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I now understand that WinRT is an API on top of several implementations (Win32 for example) but provided it in an"Oriented Object" way thanks to COM, and the new ECMA 335/CLI metadata. (see How does the new Windows 8 Runtime (WinRT) compare to Silverlight and WPF?)

As a .Net developper, I always learned to avoid as much as possible P/Invoke, COM or every "external/interop" calls because of the bad performance. (if we can use a C++/CLI wrapper for native library calls it's always better)

  • Are the performance of the COM WinRT API better as traditional COM ?
  • If so, is it thanks to the ECMA 335 metadata or a new implementation?
  • What do we have "hunder the hood"?
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COM is Windows. –  Ritch Melton Aug 21 '12 at 19:33
@RitchMelton: that is a falsehood. –  Dan-o Aug 21 '12 at 19:34
Actually, P/Invoke is not an issue with performance. Any C++/CLI wrapper will use P/Invoke in the end, so the argument there is kind of wonky. COM can have some performance issues, but it depends on the implementation. Anything late bound performs worse than specific interfaces. –  Erik Funkenbusch Aug 21 '12 at 19:37
Performance considerations always depend on what you want to do. DirectX is based on COM and it is virtually as quick as it can be. Thus the question is not specific enough to gain a single answer rather than a discussion. –  Filip Skakun Aug 21 '12 at 20:13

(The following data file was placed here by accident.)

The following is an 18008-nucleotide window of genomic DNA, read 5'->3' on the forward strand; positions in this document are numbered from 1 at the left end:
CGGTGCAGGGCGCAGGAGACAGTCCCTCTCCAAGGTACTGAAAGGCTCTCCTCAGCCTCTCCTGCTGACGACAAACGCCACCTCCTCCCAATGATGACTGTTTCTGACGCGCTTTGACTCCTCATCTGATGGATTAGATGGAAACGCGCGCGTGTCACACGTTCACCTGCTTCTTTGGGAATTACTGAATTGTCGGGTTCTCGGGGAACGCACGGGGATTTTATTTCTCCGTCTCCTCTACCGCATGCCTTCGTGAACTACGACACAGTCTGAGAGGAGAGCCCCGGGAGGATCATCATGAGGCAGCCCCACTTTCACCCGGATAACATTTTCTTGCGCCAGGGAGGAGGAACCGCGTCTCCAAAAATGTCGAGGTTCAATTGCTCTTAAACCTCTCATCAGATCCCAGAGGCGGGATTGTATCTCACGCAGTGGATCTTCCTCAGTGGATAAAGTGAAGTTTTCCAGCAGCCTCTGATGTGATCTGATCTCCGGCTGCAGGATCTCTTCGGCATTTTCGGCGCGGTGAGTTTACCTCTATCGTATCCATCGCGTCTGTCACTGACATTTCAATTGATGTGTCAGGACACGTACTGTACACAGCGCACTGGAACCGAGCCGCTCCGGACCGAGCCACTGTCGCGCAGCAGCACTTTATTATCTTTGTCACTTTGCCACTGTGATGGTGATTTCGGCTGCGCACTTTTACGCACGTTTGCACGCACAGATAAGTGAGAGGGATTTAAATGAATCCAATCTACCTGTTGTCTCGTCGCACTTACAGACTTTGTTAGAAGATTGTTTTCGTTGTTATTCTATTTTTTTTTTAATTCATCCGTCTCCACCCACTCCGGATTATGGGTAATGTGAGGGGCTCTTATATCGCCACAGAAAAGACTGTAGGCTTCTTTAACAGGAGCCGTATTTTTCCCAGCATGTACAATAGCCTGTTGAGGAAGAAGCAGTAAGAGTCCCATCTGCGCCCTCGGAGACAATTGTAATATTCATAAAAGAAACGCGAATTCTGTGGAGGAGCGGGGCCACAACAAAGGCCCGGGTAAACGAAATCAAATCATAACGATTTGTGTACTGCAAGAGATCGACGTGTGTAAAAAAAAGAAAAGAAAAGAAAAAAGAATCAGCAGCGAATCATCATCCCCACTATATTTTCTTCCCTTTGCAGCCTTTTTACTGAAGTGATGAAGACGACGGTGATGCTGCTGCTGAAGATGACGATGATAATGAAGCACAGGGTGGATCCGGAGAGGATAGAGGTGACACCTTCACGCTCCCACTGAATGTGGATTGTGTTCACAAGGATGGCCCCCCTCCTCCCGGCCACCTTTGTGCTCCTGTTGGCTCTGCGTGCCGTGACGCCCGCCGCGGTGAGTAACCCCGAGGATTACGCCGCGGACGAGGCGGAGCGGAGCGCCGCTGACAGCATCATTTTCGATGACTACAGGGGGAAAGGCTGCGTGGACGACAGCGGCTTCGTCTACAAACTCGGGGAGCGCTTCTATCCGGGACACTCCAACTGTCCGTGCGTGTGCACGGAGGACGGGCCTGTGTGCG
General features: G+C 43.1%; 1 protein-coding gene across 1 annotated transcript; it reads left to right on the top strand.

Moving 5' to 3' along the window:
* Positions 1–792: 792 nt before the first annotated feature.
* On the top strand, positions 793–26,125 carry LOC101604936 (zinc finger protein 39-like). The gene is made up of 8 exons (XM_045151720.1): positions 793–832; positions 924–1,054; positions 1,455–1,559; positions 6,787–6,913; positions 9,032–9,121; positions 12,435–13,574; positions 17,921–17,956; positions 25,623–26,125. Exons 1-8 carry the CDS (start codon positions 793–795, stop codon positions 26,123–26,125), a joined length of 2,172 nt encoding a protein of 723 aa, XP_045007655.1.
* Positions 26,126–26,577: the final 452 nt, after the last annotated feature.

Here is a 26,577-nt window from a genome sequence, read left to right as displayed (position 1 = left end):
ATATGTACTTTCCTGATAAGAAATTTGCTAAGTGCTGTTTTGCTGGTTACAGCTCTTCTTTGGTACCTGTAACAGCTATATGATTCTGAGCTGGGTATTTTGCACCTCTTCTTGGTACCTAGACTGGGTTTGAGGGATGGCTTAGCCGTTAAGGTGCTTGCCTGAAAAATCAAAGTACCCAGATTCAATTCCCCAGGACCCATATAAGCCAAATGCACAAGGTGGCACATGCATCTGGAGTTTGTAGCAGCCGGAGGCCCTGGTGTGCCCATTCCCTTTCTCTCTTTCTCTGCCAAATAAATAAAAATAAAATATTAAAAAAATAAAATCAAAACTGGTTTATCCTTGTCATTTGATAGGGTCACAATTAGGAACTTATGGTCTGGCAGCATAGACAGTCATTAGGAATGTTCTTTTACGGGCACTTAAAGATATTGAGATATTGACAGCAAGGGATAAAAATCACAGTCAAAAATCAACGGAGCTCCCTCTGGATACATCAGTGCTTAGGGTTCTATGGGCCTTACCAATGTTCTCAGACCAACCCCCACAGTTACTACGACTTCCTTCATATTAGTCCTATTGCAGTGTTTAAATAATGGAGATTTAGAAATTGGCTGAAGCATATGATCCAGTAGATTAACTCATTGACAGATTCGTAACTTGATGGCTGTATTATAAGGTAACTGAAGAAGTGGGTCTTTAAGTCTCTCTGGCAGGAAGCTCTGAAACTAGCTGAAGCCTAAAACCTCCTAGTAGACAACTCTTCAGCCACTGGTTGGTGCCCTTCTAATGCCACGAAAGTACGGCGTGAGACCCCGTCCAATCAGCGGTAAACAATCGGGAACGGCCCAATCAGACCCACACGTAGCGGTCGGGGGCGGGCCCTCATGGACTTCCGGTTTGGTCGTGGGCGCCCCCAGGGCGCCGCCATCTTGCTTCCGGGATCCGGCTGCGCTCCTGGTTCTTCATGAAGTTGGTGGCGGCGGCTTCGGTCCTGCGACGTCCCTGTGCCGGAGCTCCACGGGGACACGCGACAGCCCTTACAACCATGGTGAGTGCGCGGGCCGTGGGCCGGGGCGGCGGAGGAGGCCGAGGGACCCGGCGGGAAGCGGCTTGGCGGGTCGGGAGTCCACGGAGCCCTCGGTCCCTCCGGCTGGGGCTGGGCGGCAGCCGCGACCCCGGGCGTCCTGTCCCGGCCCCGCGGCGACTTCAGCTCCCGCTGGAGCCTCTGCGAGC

2 Answers 2

up vote 1 down vote accepted
  • Are the performance of the COM WinRT API better as traditional COM ?

There's no magic in a WinRT object that makes it execute faster than an equivalent traditional COM object. They are both COM. What will be faster though, is the time to market - WinRT is a lot easier to deal with as a developer.

  • What do we have "hunder the hood"?

You answered to that already by yourself.

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Your problem with performance with COM (or WinRT, which is COM basically) will come down to being exceptionally "chatty" (ie making a lot of calls in a very short time) or with data marshalling.

Any method call that takes a small amount of time will hurt performance if you call it all the time. So I assume that a WinRT call is not as fast as a call from one method to another inside the same .NET assembly (I assume the JIT will optimise it away or optimise it to be insignificant). If the same level of optimisation cannot be made, then you'll notice the method calls - if you overdo it. For example, people used to say virtual method calls in C++ hurt performance, simply because they required a vtable indirection that couldn't be optimised to nothing like normal function calls.

The biggest performance hit though is data, making a call to an external system usually requires that your data gets translated into a format the other system can understand - that is a bigger perf hit than you realise. Even if you do not have to marshal it, you often have to copy the data - so instead of passing 4 bytes of a reference pointer, you have to copy the entire data, or pin it so it can still be accessed from the other system outside of your calling environment. This can hurt perf in a smaller way, but still is not as fast as the direct call.

I'd say in both cases, calling WinRT methods is not going to hurt you so much, there is a layer between .NET and WinRT (similar to the old auto-generated COM wrappers) but is apparently much lighter.

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